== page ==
Landscape Architecture is a dynamic, challenging field with abundant career opportunities. As modern society faces increasing pressures of pollution and sprawl, as well as numerous environmental and conservation concerns, landscape architects are increasingly needed. Projects range from residential to institutional, and vary from urban planning to restoration of historical sites and the preservation of natural ones. As public servants, private practitioners, and educators, landscape architects fulfill a key role in our changing world.
As the environment “heats up” the demand for landscape architects continues to rise; graduating students typically find great employment opportunities; and with experience and good work, a landscape architect can attain status and a six-figure salary with 5-6 years.
The opportunity to work on wide-ranging projects and to have an impact on communities and the environment of the future, allows landscape architects students to gain significant experience and satisfaction knowing their work improves the world around them.
Sustainability and Conservation Ethics
The professional concerns of present-day landscape architects include responses to some of the most pressing challenges of our time. The profession has long held a commitment to quality-of-life issues now recognized as crucial to our survival. Landscape Architecture embraces as a major ethical value the understanding and recognition that these issues are global in scope and apply to all of nature’s forms.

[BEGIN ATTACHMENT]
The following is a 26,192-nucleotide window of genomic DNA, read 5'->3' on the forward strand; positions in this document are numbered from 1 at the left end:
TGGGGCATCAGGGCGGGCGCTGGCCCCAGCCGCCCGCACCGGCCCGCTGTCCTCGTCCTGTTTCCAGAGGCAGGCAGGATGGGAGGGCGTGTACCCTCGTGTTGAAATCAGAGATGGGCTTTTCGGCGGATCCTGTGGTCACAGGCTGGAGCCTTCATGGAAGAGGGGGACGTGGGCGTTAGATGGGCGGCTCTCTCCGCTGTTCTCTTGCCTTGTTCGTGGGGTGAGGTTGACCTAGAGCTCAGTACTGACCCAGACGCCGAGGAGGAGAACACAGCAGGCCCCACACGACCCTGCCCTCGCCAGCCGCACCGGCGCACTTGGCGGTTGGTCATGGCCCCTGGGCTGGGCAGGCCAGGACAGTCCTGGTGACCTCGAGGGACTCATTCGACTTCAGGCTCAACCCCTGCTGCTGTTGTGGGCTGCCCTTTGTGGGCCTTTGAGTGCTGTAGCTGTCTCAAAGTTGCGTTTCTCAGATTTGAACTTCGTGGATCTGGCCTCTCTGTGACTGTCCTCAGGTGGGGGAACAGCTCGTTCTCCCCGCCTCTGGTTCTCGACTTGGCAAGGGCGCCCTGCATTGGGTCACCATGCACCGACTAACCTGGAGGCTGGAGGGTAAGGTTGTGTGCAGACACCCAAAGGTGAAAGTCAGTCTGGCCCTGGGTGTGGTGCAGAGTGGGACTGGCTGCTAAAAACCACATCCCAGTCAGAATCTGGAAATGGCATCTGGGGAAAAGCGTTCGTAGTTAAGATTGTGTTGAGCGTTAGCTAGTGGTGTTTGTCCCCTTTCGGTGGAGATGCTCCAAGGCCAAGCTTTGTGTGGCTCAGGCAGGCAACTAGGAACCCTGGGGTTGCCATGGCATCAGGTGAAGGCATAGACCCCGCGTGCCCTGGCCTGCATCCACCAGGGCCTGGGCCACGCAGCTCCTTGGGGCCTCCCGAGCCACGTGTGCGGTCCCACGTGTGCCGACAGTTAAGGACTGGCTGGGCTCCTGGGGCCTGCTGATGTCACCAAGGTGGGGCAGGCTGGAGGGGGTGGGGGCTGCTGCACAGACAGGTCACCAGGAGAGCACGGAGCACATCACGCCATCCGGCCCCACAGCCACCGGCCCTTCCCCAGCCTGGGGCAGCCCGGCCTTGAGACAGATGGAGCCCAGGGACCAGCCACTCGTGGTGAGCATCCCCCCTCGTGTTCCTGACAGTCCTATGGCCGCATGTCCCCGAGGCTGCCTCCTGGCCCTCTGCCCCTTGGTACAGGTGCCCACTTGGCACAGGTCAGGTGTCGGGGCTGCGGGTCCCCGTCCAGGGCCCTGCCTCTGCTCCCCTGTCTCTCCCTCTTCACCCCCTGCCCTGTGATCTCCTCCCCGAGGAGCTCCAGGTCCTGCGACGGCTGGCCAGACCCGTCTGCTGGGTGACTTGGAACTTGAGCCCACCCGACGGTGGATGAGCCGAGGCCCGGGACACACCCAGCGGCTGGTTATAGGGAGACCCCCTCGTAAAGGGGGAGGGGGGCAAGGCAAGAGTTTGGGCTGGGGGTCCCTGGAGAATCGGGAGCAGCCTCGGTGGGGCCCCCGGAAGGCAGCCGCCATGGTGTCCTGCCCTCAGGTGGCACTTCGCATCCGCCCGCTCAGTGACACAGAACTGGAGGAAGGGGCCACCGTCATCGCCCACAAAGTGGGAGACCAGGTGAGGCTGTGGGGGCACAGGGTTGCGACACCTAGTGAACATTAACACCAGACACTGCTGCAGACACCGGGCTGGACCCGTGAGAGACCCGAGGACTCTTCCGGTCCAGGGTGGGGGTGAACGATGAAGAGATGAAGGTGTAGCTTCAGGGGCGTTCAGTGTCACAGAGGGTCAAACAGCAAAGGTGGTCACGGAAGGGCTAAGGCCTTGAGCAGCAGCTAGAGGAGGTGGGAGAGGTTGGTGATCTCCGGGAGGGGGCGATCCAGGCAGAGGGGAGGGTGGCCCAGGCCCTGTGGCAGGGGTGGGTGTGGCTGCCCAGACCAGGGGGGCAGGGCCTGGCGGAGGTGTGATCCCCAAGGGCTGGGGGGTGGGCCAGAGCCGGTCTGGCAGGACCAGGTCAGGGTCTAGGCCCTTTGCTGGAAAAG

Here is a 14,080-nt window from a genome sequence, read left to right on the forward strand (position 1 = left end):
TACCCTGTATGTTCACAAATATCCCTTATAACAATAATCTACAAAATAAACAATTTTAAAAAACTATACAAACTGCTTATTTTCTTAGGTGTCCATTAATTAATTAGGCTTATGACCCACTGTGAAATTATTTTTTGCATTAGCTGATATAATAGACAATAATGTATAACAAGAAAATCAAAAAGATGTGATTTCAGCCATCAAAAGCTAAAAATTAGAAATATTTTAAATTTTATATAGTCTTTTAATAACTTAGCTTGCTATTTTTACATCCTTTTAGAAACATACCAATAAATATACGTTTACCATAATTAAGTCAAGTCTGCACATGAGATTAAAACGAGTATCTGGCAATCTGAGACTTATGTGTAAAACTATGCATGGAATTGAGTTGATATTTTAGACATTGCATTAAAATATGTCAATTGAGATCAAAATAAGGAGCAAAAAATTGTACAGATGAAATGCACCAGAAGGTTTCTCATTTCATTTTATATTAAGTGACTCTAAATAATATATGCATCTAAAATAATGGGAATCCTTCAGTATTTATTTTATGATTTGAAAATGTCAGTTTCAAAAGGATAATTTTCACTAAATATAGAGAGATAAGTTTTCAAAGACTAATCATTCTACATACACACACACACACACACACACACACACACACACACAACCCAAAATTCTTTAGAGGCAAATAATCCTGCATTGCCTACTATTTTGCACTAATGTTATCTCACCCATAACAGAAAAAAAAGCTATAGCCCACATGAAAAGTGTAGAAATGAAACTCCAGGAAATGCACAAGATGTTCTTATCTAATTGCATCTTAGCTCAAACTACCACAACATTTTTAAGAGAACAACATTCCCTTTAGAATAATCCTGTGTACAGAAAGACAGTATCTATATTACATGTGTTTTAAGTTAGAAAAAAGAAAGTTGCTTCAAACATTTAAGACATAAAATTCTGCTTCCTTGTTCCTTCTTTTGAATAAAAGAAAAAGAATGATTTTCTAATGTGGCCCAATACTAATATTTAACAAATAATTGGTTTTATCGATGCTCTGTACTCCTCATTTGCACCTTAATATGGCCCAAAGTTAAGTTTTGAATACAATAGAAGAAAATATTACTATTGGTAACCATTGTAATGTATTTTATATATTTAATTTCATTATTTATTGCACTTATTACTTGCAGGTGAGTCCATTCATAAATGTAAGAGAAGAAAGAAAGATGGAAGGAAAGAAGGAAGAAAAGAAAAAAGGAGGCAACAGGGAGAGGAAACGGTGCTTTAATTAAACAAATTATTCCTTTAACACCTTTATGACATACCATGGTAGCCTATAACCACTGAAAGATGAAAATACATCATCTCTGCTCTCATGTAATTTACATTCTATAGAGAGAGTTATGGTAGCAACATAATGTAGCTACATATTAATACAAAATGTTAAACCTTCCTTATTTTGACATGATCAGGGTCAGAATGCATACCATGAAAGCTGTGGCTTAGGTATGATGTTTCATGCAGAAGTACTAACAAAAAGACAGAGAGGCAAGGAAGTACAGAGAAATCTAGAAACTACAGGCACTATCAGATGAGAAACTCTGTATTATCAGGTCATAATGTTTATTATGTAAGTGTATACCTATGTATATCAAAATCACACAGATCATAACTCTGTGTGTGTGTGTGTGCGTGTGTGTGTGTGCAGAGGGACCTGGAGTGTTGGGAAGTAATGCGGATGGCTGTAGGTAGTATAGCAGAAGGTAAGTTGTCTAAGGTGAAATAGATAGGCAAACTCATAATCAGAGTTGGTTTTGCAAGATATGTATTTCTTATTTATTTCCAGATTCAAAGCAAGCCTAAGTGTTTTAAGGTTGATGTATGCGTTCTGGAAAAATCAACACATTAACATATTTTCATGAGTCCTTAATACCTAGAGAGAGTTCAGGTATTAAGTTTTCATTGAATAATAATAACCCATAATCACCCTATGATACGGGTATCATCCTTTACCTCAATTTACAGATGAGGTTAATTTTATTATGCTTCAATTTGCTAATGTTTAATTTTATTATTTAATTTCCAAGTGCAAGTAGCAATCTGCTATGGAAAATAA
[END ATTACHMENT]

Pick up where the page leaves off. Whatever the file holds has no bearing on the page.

Landscape architects are responsible for sensitively arranging and relating the elements of built and natural environments, calling for extensive knowledge of design theory, technical competence, and a commitment to stewardship of natural, constructed, and human resources. Increasingly, current practice involves methods for environmental sustainability, facilitating decision making, managing information and assuming leadership in conservation, and resource management.
A Licensed Profession
To ensure high standards of professional practice, California, together with 49 other states and two Canadian provinces, requires that individuals practicing landscape architecture or referring to themselves as landscape architects be licensed by the Landscape Architects Technical Committee (LATC) of the California Architects Board within the Department of Consumer Affairs. As the regulating body for California professionals, the LATC assumes responsibility for protecting the public’s health, safety, and welfare. The American Society of Landscape Architects (ASLA) is a professional society that works to better the standard of practice and advance the state of the profession.